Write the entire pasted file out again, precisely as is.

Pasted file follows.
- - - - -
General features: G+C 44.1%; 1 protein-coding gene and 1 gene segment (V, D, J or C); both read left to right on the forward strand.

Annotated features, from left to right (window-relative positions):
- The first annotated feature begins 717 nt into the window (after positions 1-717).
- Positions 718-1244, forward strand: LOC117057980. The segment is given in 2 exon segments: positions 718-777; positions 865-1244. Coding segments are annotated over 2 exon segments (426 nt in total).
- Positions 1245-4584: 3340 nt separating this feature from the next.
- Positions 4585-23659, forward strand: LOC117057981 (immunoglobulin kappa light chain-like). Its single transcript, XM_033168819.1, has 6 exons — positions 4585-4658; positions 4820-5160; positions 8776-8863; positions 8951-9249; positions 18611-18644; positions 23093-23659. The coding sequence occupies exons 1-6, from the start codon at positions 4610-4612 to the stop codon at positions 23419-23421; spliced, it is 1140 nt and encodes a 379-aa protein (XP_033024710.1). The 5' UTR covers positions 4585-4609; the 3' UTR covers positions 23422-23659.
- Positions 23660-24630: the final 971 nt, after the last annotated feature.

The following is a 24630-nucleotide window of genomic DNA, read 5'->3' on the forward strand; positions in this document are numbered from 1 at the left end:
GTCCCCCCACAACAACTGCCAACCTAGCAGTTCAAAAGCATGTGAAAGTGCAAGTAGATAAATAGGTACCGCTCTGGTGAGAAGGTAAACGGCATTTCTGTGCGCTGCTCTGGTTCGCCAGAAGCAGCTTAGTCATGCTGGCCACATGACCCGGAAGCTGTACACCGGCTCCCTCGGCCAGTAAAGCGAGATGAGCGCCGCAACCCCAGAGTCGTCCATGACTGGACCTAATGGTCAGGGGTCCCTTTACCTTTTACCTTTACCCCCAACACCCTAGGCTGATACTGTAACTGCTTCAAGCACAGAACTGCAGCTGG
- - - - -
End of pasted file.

General features: G+C 44.1%; 1 protein-coding gene and 1 gene segment (V, D, J or C); both read left to right on the forward strand.

Annotated features, from left to right (window-relative positions):
- The first annotated feature begins 717 nt into the window (after positions 1-717).
- Positions 718-1244, forward strand: LOC117057980. The segment is given in 2 exon segments: positions 718-777; positions 865-1244. Coding segments are annotated over 2 exon segments (426 nt in total).
- Positions 1245-4584: 3340 nt separating this feature from the next.
- Positions 4585-23659, forward strand: LOC117057981 (immunoglobulin kappa light chain-like). Its single transcript, XM_033168819.1, has 6 exons — positions 4585-4658; positions 4820-5160; positions 8776-8863; positions 8951-9249; positions 18611-18644; positions 23093-23659. The coding sequence occupies exons 1-6, from the start codon at positions 4610-4612 to the stop codon at positions 23419-23421; spliced, it is 1140 nt and encodes a 379-aa protein (XP_033024710.1). The 5' UTR covers positions 4585-4609; the 3' UTR covers positions 23422-23659.
- Positions 23660-24630: the final 971 nt, after the last annotated feature.

The following is a 24630-nucleotide window of genomic DNA, read 5'->3' on the forward strand; positions in this document are numbered from 1 at the left end:
GTCCCCCCACAACAACTGCCAACCTAGCAGTTCAAAAGCATGTGAAAGTGCAAGTAGATAAATAGGTACCGCTCTGGTGAGAAGGTAAACGGCATTTCTGTGCGCTGCTCTGGTTCGCCAGAAGCAGCTTAGTCATGCTGGCCACATGACCCGGAAGCTGTACACCGGCTCCCTCGGCCAGTAAAGCGAGATGAGCGCCGCAACCCCAGAGTCGTCCATGACTGGACCTAATGGTCAGGGGTCCCTTTACCTTTTACCTTTACCCCCAACACCCTAGGCTGATACTGTAACTGCTTCAAGCACAGAACTGCAGCTGG